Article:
Charity Yoro

Putting Microbusiness on the Map: U.S. students survey local businesses to compete for social enterprise seed funding

Though America’s national unemployment rate has improved to about 7 percent, 3.7 million people remain long-term unemployed. For many, their job prospects boil down to a slight variation on a familiar saying: “Those who can, work; those who can’t, work for themselves.”

Without sustainable job opportunities, many Americans are becoming entrepreneurial out of necessity. According to the Association for Enterprise Opportunity (AEO), self-employment is likely to be “the most viable economic option” for the over 40 million people living at or below the poverty line.

The need to support these low-income entrepreneurs is particularly pressing in states like Pennsylvania, where small or “micro” business ownership is ranked 48th in the country. In the Philadelphia region especially, fewer new businesses are being created than the national average.

One solution, or solutions (there are tens of thousands of them) are the college students who come to live and study every four years in the Delaware Valley region.

Many of these students are taking notice of the social disparities in their campus communities and taking action. They aren’t coming empty-handed either; to help, they bring diverse skills sets, fresh perspectives, and an optimistic eagerness.

Yohan Sumathipala, student and co-founder of Swarthmore University’s Social Entrepreneurship Hub, is one of those impact-driven students. He represents one of ten student teams in a new regional contest called Lend for Philly.

“We joined Lend for Philly because we believe microfinance is an entry point for social entrepreneurship,” says Sumathipala. “By helping people help themselves.”

Lend for Philly, the pilot project of the non-profit Lend for America funded by Knight Foundation, is an eight-week contest that seeks to foster collaboration between college students and local entrepreneurs by challenging university teams to map microbusinesses in the Philadelphia area.

“The idea is to incentivize students to get off campus and into the community learning about small businesses first-hand while also conducting much-needed market research,” says Vanessa Carter, Executive Director of Lend for America.

So far, the project seems to be working. Using the custom mobile site on their smartphones to conduct short interviews with shop owners, students are gaining skills in market research and community development while establishing relationships with local businesses.

“Being a student helps break down barriers and allow business owners to believe you… there seems to be many preconceived ideas about banking institutions,” says Sumathipala, whose student group hopes to offer small loans as part of a larger business development strategy. He adds: “We want to work with businesses, and let them generate their own ideas.”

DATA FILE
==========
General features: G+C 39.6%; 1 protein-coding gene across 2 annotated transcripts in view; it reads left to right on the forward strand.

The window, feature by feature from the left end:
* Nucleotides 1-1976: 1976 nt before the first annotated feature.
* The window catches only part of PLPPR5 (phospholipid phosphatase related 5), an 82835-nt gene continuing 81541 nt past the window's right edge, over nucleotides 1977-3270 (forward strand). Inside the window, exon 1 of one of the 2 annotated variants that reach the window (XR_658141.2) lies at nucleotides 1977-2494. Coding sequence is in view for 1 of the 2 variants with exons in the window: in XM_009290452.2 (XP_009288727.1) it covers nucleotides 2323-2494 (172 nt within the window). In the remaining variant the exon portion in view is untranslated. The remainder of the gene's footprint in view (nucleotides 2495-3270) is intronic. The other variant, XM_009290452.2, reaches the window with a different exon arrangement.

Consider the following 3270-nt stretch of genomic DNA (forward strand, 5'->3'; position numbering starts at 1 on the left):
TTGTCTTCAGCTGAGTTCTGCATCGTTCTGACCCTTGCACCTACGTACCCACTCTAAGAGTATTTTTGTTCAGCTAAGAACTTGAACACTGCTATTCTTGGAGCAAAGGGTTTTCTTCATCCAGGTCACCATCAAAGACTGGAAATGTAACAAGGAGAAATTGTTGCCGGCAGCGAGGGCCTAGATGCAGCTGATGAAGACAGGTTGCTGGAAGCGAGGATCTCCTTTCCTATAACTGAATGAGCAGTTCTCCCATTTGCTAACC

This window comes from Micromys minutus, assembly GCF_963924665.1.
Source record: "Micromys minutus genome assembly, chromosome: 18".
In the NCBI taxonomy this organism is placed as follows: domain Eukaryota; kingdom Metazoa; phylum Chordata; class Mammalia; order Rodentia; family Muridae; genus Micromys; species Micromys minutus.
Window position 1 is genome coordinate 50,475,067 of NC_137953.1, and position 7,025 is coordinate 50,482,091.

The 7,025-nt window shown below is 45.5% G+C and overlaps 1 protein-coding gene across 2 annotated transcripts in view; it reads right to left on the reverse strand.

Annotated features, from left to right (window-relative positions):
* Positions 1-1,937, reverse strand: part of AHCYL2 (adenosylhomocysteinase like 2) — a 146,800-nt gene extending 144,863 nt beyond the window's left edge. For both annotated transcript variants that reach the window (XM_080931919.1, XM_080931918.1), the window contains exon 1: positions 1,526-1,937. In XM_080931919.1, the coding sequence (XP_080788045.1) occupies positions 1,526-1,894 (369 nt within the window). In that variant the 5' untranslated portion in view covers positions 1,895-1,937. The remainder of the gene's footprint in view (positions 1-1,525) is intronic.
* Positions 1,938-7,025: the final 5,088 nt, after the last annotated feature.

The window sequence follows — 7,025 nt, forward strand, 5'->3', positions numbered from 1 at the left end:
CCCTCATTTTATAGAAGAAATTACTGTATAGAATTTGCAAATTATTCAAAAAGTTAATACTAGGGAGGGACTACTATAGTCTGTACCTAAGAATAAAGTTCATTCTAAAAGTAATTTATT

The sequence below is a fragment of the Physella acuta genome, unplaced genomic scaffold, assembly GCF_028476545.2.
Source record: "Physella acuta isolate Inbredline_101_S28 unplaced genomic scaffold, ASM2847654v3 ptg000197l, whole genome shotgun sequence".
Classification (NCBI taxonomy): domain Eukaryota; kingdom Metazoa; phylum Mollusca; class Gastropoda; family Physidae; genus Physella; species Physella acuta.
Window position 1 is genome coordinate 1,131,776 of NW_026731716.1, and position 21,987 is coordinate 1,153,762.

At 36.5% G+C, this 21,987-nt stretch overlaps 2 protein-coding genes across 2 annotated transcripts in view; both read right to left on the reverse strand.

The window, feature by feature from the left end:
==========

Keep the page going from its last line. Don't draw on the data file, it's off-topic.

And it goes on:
Many of the student groups are focused on providing lending services to the underserved entrepreneurs who are part of the 24 percent of households considered underbanked or unbanked in the state.

Take Claire Perry for example, another student participating in Lend for Philly, who is also a founding member of Carter Road Capital, the student-run campus microfinance group (‘Campus MFI’) at Haverford College. The group hopes to distribute two microloans before the end of the semester.

“We are most interested in the financial needs of local businesses,” says Perry. The Lend for Philly challenge, she adds, is a platform that is helping the students find qualified loan applicants for their program.

“So far, we’ve found two people that may be a good fit for our program,” Perry says. “The challenge has also been a fun opportunity, to be exposed to the different businesses in the area.”

Microbusinesses (defined as businesses with five or fewer employees) have grown to represent nearly 90 percent of all businesses in the U.S., so they seem to be worth the investment in capital and resources. According to AEO, if just one in three of these microbusinesses hired a single employee, the U.S. would be at full employment.

With that goal in mind, Lend for Philly is offering the university team that maps the most businesses funding of up to $20,000 to support a microbusiness development initiative. After all, developing microbusinesses may be part of the solution to minimizing unemployment in the long term.

“Part of the seed money will directly fund loans to five to ten local businesses,” says Carter. “The goal is to create a multiplier effect as those loans are paid back, and the Campus MFIs relend the money.”

The initiative hopes to support up to 50 businesses in the Philadelphia area over the next five years. But looking forward, Lend for Philly’s “multiplier effect” may extend beyond the Delaware Valley. “We hope to bring the concept to new cities once we demonstrate its success in Philly,” says Carter.

The public may view the contest leaderboard at until the end of the challenge on May 1.

Editor’s note: NBFI occasionally looks at domestic (U.S.) financial innovations that support small enterprises and poverty alleviation. We’ll also be launching a Domestic Innovation series later this spring.

Charity Yoro manages marketing and communications for the non-profit Lend for America.

Finance, Impact Assessment, Social Enterprise
microfinance, poverty alleviation, social enterprise